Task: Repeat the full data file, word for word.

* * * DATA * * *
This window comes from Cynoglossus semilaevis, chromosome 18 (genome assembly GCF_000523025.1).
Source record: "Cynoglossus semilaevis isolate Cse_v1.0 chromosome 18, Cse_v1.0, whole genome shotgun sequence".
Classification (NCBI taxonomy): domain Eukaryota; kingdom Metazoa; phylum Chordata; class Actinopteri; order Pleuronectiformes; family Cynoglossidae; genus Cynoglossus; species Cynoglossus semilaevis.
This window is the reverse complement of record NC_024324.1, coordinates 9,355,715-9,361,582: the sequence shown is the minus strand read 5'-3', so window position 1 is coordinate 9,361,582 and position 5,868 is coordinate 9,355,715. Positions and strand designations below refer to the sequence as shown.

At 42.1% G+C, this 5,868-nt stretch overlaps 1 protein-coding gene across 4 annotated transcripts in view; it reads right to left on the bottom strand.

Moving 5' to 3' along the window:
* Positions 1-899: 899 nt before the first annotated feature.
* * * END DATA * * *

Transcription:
This window comes from Cynoglossus semilaevis, chromosome 18 (genome assembly GCF_000523025.1).
Source record: "Cynoglossus semilaevis isolate Cse_v1.0 chromosome 18, Cse_v1.0, whole genome shotgun sequence".
Classification (NCBI taxonomy): domain Eukaryota; kingdom Metazoa; phylum Chordata; class Actinopteri; order Pleuronectiformes; family Cynoglossidae; genus Cynoglossus; species Cynoglossus semilaevis.
This window is the reverse complement of record NC_024324.1, coordinates 9,355,715-9,361,582: the sequence shown is the minus strand read 5'-3', so window position 1 is coordinate 9,361,582 and position 5,868 is coordinate 9,355,715. Positions and strand designations below refer to the sequence as shown.

At 42.1% G+C, this 5,868-nt stretch overlaps 1 protein-coding gene across 4 annotated transcripts in view; it reads right to left on the bottom strand.

Moving 5' to 3' along the window:
* Positions 1-899: 899 nt before the first annotated feature.